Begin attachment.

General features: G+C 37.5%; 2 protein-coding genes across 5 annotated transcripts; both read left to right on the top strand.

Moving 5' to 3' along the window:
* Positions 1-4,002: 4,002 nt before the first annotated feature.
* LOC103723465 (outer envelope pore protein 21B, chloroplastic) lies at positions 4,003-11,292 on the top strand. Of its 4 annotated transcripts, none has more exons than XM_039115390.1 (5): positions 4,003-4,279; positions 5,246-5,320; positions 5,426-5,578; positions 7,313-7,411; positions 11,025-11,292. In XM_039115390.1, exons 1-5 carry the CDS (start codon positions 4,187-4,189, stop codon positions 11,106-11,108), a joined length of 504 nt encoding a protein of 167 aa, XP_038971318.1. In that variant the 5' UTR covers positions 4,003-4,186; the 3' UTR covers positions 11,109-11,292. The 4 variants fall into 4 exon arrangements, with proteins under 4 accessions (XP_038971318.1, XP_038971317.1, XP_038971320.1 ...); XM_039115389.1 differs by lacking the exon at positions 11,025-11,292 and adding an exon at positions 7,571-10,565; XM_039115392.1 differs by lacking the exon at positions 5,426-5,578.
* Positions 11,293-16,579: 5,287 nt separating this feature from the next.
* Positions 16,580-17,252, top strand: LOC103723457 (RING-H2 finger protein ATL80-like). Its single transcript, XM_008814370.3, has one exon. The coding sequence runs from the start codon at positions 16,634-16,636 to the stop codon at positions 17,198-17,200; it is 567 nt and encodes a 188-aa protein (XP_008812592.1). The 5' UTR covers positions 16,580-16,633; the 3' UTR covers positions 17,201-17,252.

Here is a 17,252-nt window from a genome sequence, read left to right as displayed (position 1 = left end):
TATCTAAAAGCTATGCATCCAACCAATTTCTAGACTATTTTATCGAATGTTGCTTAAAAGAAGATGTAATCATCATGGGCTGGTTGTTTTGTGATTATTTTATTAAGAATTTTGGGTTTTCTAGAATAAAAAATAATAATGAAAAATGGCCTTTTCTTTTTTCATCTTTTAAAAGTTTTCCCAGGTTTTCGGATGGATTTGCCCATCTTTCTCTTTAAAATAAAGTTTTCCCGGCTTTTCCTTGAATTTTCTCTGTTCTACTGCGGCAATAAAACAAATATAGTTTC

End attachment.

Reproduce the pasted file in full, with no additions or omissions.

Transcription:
General features: G+C 37.5%; 2 protein-coding genes across 5 annotated transcripts; both read left to right on the top strand.

Moving 5' to 3' along the window:
* Positions 1-4,002: 4,002 nt before the first annotated feature.
* LOC103723465 (outer envelope pore protein 21B, chloroplastic) lies at positions 4,003-11,292 on the top strand. Of its 4 annotated transcripts, none has more exons than XM_039115390.1 (5): positions 4,003-4,279; positions 5,246-5,320; positions 5,426-5,578; positions 7,313-7,411; positions 11,025-11,292. In XM_039115390.1, exons 1-5 carry the CDS (start codon positions 4,187-4,189, stop codon positions 11,106-11,108), a joined length of 504 nt encoding a protein of 167 aa, XP_038971318.1. In that variant the 5' UTR covers positions 4,003-4,186; the 3' UTR covers positions 11,109-11,292. The 4 variants fall into 4 exon arrangements, with proteins under 4 accessions (XP_038971318.1, XP_038971317.1, XP_038971320.1 ...); XM_039115389.1 differs by lacking the exon at positions 11,025-11,292 and adding an exon at positions 7,571-10,565; XM_039115392.1 differs by lacking the exon at positions 5,426-5,578.
* Positions 11,293-16,579: 5,287 nt separating this feature from the next.
* Positions 16,580-17,252, top strand: LOC103723457 (RING-H2 finger protein ATL80-like). Its single transcript, XM_008814370.3, has one exon. The coding sequence runs from the start codon at positions 16,634-16,636 to the stop codon at positions 17,198-17,200; it is 567 nt and encodes a 188-aa protein (XP_008812592.1). The 5' UTR covers positions 16,580-16,633; the 3' UTR covers positions 17,201-17,252.

Here is a 17,252-nt window from a genome sequence, read left to right as displayed (position 1 = left end):
TATCTAAAAGCTATGCATCCAACCAATTTCTAGACTATTTTATCGAATGTTGCTTAAAAGAAGATGTAATCATCATGGGCTGGTTGTTTTGTGATTATTTTATTAAGAATTTTGGGTTTTCTAGAATAAAAAATAATAATGAAAAATGGCCTTTTCTTTTTTCATCTTTTAAAAGTTTTCCCAGGTTTTCGGATGGATTTGCCCATCTTTCTCTTTAAAATAAAGTTTTCCCGGCTTTTCCTTGAATTTTCTCTGTTCTACTGCGGCAATAAAACAAATATAGTTTC